By Richard Smith
Home affairs correspondent, BBC News
Five men have been convicted at the Old Bailey of conspiring to bomb civilians in Britain. Several of them came from Crawley, in the shadow of London's Gatwick airport.
Jawad Akbar went to Hazelwick school in Crawley
"Dear Tara, Cheers for being a good friend and a lover. Cheers for the Saturday nights. Only joking!! I'll miss you, please come back for sixth form. Good luck in your exams and future. Never forget me, I'll forget you. Jawad A."
The author of the cheeky message from happier days was Jawad Akbar, who has been convicted of plotting to detonate a huge bomb in or around London.
Akbar was 16 when he wrote the note in a yearbook to his classmate Tara Bignell.
Tara lost touch with Akbar soon after she left school in Crawley, West Sussex.
But she told BBC News she could not believe the boy she had known could have been capable of such a plot.
"If none of this had have happened I'd still remember Jawad as the shy guy who likes a laugh, a gentle person. The guy that hid behind other people, who followed other people. Now I don't really want to remember him," she said.
The school, Hazelwick, is diverse with no reported racial tensions.
Tara Bignell still has a letter which Akbar sent her
Head teacher Gordon Parry is one of the many struggling to understand what went wrong.
"It was a shock, and you do then go into this mode of self-examination and think, 'well, what did we do that might in any way have encouraged them along these lines?', and we really can't identify anything that did".
Looking through their GCSE results the word that really sums the Crawley boys up back then is average. Omar Khyam was the possible exception - a footballer, and captain of the cricket team.
There is no evidence of them being particularly interested in religion either.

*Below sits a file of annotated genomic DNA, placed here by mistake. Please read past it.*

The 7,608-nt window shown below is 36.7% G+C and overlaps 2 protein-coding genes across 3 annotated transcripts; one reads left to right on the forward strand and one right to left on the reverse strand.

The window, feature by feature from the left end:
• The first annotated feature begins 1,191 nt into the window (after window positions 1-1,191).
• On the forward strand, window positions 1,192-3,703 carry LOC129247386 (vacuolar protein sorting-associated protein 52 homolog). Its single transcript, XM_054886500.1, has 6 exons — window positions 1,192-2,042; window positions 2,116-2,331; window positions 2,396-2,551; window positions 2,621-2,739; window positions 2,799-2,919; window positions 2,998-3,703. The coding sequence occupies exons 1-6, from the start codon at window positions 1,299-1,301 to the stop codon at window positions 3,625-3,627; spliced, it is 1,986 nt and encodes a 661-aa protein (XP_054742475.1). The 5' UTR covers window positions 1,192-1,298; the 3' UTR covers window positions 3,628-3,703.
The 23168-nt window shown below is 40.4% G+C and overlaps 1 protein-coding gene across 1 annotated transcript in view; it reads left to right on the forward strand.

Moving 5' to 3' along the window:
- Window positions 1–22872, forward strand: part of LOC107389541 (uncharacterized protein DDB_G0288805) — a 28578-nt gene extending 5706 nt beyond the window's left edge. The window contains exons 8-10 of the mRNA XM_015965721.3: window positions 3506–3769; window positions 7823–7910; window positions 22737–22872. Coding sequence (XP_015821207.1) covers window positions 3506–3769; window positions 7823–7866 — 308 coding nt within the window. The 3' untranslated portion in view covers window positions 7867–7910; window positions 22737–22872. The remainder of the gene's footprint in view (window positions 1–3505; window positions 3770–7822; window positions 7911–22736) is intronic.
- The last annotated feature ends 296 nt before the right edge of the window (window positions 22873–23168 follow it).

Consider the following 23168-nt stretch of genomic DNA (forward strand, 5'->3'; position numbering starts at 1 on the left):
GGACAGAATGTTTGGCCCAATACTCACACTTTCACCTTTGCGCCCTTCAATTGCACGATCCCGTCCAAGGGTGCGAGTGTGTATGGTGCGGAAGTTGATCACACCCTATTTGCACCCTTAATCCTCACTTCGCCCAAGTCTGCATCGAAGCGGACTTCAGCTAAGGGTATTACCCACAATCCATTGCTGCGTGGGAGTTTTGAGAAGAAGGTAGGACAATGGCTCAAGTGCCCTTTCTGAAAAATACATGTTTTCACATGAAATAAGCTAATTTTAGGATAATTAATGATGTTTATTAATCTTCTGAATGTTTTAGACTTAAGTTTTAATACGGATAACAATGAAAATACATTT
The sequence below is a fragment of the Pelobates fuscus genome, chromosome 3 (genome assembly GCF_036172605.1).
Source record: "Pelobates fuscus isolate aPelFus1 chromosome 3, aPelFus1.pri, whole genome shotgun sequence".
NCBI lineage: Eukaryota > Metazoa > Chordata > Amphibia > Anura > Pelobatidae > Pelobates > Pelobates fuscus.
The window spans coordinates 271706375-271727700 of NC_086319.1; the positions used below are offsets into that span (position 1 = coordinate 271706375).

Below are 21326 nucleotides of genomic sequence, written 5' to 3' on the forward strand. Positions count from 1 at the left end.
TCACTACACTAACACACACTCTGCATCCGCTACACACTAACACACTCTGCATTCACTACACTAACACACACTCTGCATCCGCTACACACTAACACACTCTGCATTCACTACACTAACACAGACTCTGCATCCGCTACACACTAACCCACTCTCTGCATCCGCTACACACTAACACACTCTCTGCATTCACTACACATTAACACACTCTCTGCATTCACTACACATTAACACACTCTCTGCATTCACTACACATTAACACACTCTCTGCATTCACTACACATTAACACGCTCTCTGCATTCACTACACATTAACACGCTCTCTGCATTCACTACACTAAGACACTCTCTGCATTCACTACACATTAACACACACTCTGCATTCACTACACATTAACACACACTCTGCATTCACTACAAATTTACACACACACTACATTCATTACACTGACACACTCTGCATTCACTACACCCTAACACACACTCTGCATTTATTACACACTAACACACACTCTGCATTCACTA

So what happened to change these ordinary boys into young men capable of planning a major terrorist attack?
A clue can be found in Tillgate Park in Crawley. Back in the late 1990s a hut there was used on occasion by a small but radical Islamic group called al-Muhajiroun.
The group's leader, Omar Bakri Mohammad, became infamous for refusing to condemn the 9/11 and 7 July attacks.
He also lectured in Crawley. Some believe Mr Mohammad was a bad influence on a minority of the town's young Muslims.
"He had succeeded in polluting youngsters' minds," Nasir Ahmed of Crawley Eagles Cricket Club said.
"And unfortunately after he left, although the community had isolated these people, they still exist. We don't see many of them now in Crawley, but they haven't completely been got rid of."
It is all a long way from the Jawad Akbar remembered by Tara Bignell.
"I feel betrayed. It could have been me, my friends in the club. It could be my family shopping in Bluewater. People he grew up with, people that know him. Why would you want to hurt anyone?"
Akbar joked to Tara he would forget her - but she now wants to forget him.